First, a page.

Dense Wide-Baseline Stereo with Varying Illumination and its Application to Face Recognition

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We study the problem of dense wide baseline stereo with varying illumination. We

are motivated by the problem of face recognition across pose. Stereo matching

allows us to compare face images based on physically valid, dense

correspondences. We show that the stereo matching cost provides a very robust

measure of the similarity of faces that is insensitive to pose variations. We

build on the observation that most illumination insensitive local comparisons

require the use of relatively large windows. The size of these windows is

affected by foreshortening. If we do not account for this effect, we incur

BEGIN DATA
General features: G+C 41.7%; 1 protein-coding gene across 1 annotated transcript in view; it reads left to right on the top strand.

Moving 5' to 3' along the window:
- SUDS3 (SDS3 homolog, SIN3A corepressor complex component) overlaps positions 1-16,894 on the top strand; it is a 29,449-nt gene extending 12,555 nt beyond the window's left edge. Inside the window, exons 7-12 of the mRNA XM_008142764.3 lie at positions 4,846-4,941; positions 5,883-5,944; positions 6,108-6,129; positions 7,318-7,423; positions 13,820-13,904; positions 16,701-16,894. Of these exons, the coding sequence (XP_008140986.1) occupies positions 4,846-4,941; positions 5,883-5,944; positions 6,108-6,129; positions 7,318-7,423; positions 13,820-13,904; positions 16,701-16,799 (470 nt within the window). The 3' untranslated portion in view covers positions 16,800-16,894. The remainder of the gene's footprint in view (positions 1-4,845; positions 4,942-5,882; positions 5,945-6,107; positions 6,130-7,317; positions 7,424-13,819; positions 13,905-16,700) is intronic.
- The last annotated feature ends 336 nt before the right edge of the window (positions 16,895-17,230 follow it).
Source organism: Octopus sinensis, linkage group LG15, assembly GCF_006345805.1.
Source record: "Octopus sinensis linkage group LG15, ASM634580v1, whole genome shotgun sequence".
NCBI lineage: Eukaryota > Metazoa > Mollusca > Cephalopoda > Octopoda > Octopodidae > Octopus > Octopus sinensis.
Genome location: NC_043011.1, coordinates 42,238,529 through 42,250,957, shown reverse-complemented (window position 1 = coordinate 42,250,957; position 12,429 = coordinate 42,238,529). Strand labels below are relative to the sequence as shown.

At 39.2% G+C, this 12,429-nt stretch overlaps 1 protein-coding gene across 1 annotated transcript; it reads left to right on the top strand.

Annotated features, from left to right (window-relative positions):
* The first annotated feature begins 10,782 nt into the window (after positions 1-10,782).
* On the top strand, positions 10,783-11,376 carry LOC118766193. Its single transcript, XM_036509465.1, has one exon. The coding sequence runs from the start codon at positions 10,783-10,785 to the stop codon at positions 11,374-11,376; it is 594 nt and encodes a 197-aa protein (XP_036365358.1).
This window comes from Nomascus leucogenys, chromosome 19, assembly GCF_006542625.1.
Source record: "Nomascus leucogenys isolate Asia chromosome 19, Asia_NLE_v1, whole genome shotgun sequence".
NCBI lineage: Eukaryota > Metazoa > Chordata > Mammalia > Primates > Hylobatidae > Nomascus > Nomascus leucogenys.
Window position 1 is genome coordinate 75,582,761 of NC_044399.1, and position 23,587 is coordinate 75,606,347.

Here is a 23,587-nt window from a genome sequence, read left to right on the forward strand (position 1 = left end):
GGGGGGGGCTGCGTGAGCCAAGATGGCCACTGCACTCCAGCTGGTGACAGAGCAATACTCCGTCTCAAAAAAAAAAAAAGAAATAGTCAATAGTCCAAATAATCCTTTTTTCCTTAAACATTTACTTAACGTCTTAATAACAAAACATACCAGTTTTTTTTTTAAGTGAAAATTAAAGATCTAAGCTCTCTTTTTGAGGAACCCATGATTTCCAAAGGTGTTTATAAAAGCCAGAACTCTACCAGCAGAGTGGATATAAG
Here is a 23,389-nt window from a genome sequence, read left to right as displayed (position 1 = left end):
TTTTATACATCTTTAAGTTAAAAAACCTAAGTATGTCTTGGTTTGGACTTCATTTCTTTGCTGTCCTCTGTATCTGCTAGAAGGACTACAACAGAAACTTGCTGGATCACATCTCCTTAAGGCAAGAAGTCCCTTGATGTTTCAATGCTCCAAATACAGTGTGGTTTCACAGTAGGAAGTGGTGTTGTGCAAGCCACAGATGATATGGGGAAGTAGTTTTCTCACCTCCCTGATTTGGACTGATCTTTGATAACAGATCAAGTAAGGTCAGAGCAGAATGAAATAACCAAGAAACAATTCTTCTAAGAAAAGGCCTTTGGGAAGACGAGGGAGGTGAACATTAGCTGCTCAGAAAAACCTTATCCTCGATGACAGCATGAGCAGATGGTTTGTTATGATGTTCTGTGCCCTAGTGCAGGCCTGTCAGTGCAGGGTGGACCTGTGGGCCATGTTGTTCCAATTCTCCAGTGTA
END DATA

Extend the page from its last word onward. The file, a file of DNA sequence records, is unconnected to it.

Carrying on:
misalignments that are systematic and significant and are exacerbated by wide

baseline conditions.

We present a general formulation of dense wide baseline stereo with varying

illumination and provide two methods to solve them. The first method is based on

dynamic programming (DP) and fully accounts for the effect of slant. The second

method is based on graph cuts (GC) and fully accounts for the effect of both slant

and tilt. The GC method finds a global solution using the unary function from

the general formulation and a novel smoothness term that encodes surface


Our experiments show that DP dense wide baseline stereo achieves superior

performance compared to existing methods in face recognition across pose. The

experiments with the GC method show that accounting for both slant and tilt can

improve performance in situations with wide baselines and lighting variation.

Our formulation can be applied to other more sophisticated window based image

comparison methods for stereo.